Chapter 2. Quick start

Table of Contents

2.1. Using gtkam
2.2. Using the gphoto2 command line interface (CLI)
2.3. Using gphotofs
2.4. Using Gnome VFS
2.5. Using kioslave (kamera)


How you quickly get your pictures to your computer, assuming somebody has already set up everything correctly.

This chapter assumes that somebody has set up your system correctly for use with libgphoto2. This is something the packages from your system vendor (RPM packages, DEB packages or BSD ports) and/or your system administrator should already have done for you. If not, follow the instructions in the chapter on permission setup first.

FIXME: We need examples using RS232 cameras and the gphoto2 shell.

2.1. Using gtkam

FIXME: gtkam docs under construction. Please report errors, omissions, and constructive suggestions about the gtkam documentation to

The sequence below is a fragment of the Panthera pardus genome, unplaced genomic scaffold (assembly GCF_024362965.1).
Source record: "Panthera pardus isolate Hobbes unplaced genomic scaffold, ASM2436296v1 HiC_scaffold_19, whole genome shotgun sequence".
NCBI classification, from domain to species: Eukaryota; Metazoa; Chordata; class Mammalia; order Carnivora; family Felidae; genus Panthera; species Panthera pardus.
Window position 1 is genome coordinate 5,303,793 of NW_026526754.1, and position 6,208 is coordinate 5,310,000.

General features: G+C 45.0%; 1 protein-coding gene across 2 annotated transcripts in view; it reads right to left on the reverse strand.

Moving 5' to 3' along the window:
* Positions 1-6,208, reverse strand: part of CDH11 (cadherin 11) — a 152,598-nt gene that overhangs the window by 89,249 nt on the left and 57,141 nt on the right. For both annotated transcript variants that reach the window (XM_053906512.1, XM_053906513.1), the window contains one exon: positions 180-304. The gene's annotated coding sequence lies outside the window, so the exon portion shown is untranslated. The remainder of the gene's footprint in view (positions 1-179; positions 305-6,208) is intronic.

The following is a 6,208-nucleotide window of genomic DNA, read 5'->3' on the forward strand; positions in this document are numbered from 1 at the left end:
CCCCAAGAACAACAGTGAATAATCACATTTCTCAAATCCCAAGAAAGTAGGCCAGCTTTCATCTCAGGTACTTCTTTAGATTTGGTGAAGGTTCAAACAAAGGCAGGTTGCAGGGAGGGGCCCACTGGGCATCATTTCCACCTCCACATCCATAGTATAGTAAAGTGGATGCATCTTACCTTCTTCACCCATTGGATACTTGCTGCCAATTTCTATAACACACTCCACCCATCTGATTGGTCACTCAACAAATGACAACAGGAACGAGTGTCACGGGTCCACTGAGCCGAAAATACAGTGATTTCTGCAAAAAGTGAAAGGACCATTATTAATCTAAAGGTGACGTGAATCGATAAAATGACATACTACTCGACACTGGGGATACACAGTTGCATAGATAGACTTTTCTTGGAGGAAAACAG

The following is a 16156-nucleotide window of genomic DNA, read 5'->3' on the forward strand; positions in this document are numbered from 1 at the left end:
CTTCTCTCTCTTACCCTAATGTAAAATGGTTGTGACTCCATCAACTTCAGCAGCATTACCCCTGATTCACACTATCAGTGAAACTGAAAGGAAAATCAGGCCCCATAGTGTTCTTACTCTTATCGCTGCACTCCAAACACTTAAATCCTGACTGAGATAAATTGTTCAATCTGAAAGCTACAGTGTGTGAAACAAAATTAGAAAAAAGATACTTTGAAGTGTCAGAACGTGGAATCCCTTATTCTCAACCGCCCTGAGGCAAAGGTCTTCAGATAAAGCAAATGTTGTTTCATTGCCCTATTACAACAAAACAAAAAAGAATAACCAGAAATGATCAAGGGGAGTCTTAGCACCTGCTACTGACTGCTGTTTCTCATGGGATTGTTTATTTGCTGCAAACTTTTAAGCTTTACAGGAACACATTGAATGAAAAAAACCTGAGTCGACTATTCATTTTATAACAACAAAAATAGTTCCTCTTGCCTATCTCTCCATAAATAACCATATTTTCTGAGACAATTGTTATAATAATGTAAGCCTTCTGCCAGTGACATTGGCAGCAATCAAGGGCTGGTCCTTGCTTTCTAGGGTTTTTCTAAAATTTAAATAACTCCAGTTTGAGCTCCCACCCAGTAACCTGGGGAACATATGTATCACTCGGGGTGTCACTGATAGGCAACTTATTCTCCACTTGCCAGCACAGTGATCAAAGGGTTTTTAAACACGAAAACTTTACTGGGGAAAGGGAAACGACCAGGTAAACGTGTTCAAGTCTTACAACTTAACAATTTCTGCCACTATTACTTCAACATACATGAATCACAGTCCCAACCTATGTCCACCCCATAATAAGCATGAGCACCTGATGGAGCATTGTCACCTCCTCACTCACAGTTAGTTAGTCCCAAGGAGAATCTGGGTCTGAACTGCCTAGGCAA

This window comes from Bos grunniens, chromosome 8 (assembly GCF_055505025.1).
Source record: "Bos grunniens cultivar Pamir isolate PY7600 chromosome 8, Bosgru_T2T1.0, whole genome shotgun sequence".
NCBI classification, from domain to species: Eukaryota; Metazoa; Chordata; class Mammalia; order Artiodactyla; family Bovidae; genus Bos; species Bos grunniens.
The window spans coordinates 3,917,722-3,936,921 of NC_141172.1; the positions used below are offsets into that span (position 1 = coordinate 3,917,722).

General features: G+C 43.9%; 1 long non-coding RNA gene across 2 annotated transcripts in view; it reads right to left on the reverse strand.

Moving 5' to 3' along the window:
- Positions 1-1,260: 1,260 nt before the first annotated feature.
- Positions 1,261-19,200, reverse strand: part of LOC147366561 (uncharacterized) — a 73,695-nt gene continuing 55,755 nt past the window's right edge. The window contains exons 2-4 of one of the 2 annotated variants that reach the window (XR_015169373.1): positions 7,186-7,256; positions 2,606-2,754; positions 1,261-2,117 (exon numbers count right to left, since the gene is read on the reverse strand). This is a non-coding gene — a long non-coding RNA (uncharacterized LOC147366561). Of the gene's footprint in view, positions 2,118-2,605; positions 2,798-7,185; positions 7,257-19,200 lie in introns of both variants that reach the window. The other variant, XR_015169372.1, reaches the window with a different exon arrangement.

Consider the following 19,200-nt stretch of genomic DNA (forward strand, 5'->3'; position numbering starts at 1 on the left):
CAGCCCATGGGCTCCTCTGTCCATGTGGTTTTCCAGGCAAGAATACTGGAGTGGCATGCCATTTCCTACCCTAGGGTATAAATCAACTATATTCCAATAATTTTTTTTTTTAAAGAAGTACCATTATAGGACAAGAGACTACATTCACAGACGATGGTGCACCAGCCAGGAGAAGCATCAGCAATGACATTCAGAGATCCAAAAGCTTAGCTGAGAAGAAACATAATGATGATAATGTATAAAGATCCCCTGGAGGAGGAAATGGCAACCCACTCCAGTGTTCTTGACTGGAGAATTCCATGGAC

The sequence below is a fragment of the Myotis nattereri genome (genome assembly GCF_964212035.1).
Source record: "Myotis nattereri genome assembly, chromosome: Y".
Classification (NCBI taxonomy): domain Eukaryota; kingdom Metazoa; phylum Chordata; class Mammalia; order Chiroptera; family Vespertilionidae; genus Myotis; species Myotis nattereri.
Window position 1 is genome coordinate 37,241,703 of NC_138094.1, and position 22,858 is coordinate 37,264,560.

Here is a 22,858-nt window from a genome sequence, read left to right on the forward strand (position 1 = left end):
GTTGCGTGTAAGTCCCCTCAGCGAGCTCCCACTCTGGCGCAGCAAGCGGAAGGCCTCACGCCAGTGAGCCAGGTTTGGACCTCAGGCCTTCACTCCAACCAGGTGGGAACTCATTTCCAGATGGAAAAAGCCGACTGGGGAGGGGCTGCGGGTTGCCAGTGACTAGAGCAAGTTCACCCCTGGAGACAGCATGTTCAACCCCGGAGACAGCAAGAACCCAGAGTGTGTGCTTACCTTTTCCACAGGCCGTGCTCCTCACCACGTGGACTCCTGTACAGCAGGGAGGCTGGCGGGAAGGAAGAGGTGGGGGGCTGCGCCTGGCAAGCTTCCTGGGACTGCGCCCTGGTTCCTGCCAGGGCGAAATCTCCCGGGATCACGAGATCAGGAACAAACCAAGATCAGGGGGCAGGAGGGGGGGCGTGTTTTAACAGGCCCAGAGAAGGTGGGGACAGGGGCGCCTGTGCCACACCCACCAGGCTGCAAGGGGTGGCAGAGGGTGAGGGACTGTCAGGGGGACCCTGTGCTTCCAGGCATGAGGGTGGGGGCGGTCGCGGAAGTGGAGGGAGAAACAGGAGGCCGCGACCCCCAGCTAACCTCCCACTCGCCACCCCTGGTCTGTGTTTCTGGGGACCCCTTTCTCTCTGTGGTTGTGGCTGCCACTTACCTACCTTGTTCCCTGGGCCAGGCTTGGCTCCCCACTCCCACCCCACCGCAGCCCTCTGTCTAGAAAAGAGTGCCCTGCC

gtkam is a graphical front end for the gphoto2 library. It does not communicate directly with the camera, but uses gphoto2 to do so. As a result, it is necessary to have gphoto2 installed and running correctly before gtkam will work.

If everything is configured correctly, the following steps should work:

  1. Plug in the connecting cable to your camera and to the computer.

  2. Turn on your camera and switch to the mode which enables communication with a computer.

  3. Run gtkam. This may be from a menu (in RedHat, it's Main MenuProgramsGraphicsgtKam )(in Debian, it's Debian MenuViewersgtKam). Otherwise, typing gtkam from the command line should start the application.

If all is well, and your camera has been added previously, you should see your camera listed in the left frame with a plus sign in a box to the left.

Click on the plus sign (v.0.1.3) or the arrow (v.0.1.9) to expand the listings of directories. The number in brackets to the right of the directory name is the number of images detected in that directory.

Click on directory containing images, and you should see a listing of the images in the right frame.